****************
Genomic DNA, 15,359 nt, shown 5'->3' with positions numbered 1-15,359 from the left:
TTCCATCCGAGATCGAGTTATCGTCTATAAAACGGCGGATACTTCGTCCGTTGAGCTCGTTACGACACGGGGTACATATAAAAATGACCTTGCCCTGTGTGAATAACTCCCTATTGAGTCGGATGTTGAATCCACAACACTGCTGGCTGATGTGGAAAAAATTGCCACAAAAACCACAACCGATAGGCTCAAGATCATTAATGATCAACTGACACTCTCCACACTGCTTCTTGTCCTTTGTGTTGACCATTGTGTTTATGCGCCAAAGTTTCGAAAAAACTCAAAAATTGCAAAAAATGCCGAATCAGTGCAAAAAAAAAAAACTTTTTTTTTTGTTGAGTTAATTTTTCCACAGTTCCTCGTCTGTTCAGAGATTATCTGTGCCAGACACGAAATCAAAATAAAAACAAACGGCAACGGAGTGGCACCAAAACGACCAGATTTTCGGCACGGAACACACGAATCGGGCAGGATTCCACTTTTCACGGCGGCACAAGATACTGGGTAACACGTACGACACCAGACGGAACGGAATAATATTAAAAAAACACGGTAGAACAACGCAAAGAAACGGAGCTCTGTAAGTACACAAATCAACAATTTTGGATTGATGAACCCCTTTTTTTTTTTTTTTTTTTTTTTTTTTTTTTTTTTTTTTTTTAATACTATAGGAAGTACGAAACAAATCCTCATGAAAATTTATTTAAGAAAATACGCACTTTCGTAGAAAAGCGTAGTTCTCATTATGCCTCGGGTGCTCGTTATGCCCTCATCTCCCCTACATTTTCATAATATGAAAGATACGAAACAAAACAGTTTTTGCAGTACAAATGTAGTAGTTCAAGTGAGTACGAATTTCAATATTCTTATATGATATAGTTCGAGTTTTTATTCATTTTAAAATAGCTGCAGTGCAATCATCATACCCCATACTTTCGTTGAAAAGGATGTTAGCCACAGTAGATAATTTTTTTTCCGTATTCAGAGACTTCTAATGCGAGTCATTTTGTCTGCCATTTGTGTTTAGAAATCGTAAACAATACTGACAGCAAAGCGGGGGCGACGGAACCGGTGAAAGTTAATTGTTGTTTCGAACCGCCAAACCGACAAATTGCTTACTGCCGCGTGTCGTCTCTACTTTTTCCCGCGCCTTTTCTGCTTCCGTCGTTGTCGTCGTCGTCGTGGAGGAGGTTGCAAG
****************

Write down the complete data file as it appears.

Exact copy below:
Genomic DNA, 15,359 nt, shown 5'->3' with positions numbered 1-15,359 from the left:
TTCCATCCGAGATCGAGTTATCGTCTATAAAACGGCGGATACTTCGTCCGTTGAGCTCGTTACGACACGGGGTACATATAAAAATGACCTTGCCCTGTGTGAATAACTCCCTATTGAGTCGGATGTTGAATCCACAACACTGCTGGCTGATGTGGAAAAAATTGCCACAAAAACCACAACCGATAGGCTCAAGATCATTAATGATCAACTGACACTCTCCACACTGCTTCTTGTCCTTTGTGTTGACCATTGTGTTTATGCGCCAAAGTTTCGAAAAAACTCAAAAATTGCAAAAAATGCCGAATCAGTGCAAAAAAAAAAAACTTTTTTTTTTGTTGAGTTAATTTTTCCACAGTTCCTCGTCTGTTCAGAGATTATCTGTGCCAGACACGAAATCAAAATAAAAACAAACGGCAACGGAGTGGCACCAAAACGACCAGATTTTCGGCACGGAACACACGAATCGGGCAGGATTCCACTTTTCACGGCGGCACAAGATACTGGGTAACACGTACGACACCAGACGGAACGGAATAATATTAAAAAAACACGGTAGAACAACGCAAAGAAACGGAGCTCTGTAAGTACACAAATCAACAATTTTGGATTGATGAACCCCTTTTTTTTTTTTTTTTTTTTTTTTTTTTTTTTTTTTTTTTTTAATACTATAGGAAGTACGAAACAAATCCTCATGAAAATTTATTTAAGAAAATACGCACTTTCGTAGAAAAGCGTAGTTCTCATTATGCCTCGGGTGCTCGTTATGCCCTCATCTCCCCTACATTTTCATAATATGAAAGATACGAAACAAAACAGTTTTTGCAGTACAAATGTAGTAGTTCAAGTGAGTACGAATTTCAATATTCTTATATGATATAGTTCGAGTTTTTATTCATTTTAAAATAGCTGCAGTGCAATCATCATACCCCATACTTTCGTTGAAAAGGATGTTAGCCACAGTAGATAATTTTTTTTCCGTATTCAGAGACTTCTAATGCGAGTCATTTTGTCTGCCATTTGTGTTTAGAAATCGTAAACAATACTGACAGCAAAGCGGGGGCGACGGAACCGGTGAAAGTTAATTGTTGTTTCGAACCGCCAAACCGACAAATTGCTTACTGCCGCGTGTCGTCTCTACTTTTTCCCGCGCCTTTTCTGCTTCCGTCGTTGTCGTCGTCGTCGTGGAGGAGGTTGCAAG